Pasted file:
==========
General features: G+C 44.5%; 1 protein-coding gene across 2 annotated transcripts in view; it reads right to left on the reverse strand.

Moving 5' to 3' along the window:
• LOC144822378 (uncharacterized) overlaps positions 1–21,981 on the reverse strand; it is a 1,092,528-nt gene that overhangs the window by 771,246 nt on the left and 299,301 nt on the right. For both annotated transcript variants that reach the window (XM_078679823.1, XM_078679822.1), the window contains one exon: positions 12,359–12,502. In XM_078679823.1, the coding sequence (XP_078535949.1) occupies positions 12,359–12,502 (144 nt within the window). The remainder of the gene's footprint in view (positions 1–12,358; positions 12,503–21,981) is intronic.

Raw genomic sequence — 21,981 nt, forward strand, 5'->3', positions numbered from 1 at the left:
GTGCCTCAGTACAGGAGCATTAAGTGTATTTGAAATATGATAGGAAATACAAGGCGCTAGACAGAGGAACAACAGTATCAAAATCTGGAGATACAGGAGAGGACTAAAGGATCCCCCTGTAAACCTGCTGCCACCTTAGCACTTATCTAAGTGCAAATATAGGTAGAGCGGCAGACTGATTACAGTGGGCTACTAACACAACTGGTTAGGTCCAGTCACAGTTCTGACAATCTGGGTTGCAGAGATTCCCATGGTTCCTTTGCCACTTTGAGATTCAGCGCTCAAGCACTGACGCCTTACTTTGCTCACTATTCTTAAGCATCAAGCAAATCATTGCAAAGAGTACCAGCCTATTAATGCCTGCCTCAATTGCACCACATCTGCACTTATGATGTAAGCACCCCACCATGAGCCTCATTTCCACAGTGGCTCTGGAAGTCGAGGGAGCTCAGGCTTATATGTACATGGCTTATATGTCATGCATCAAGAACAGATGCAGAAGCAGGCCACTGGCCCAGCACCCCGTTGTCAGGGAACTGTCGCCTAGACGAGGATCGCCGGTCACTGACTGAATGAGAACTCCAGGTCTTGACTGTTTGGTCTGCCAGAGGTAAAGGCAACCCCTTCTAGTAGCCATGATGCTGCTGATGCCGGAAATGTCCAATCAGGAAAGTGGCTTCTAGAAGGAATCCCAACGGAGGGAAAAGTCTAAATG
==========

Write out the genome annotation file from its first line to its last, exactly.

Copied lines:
General features: G+C 44.5%; 1 protein-coding gene across 2 annotated transcripts in view; it reads right to left on the reverse strand.

Moving 5' to 3' along the window:
• LOC144822378 (uncharacterized) overlaps positions 1–21,981 on the reverse strand; it is a 1,092,528-nt gene that overhangs the window by 771,246 nt on the left and 299,301 nt on the right. For both annotated transcript variants that reach the window (XM_078679823.1, XM_078679822.1), the window contains one exon: positions 12,359–12,502. In XM_078679823.1, the coding sequence (XP_078535949.1) occupies positions 12,359–12,502 (144 nt within the window). The remainder of the gene's footprint in view (positions 1–12,358; positions 12,503–21,981) is intronic.

Raw genomic sequence — 21,981 nt, forward strand, 5'->3', positions numbered from 1 at the left:
GTGCCTCAGTACAGGAGCATTAAGTGTATTTGAAATATGATAGGAAATACAAGGCGCTAGACAGAGGAACAACAGTATCAAAATCTGGAGATACAGGAGAGGACTAAAGGATCCCCCTGTAAACCTGCTGCCACCTTAGCACTTATCTAAGTGCAAATATAGGTAGAGCGGCAGACTGATTACAGTGGGCTACTAACACAACTGGTTAGGTCCAGTCACAGTTCTGACAATCTGGGTTGCAGAGATTCCCATGGTTCCTTTGCCACTTTGAGATTCAGCGCTCAAGCACTGACGCCTTACTTTGCTCACTATTCTTAAGCATCAAGCAAATCATTGCAAAGAGTACCAGCCTATTAATGCCTGCCTCAATTGCACCACATCTGCACTTATGATGTAAGCACCCCACCATGAGCCTCATTTCCACAGTGGCTCTGGAAGTCGAGGGAGCTCAGGCTTATATGTACATGGCTTATATGTCATGCATCAAGAACAGATGCAGAAGCAGGCCACTGGCCCAGCACCCCGTTGTCAGGGAACTGTCGCCTAGACGAGGATCGCCGGTCACTGACTGAATGAGAACTCCAGGTCTTGACTGTTTGGTCTGCCAGAGGTAAAGGCAACCCCTTCTAGTAGCCATGATGCTGCTGATGCCGGAAATGTCCAATCAGGAAAGTGGCTTCTAGAAGGAATCCCAACGGAGGGAAAAGTCTAAATG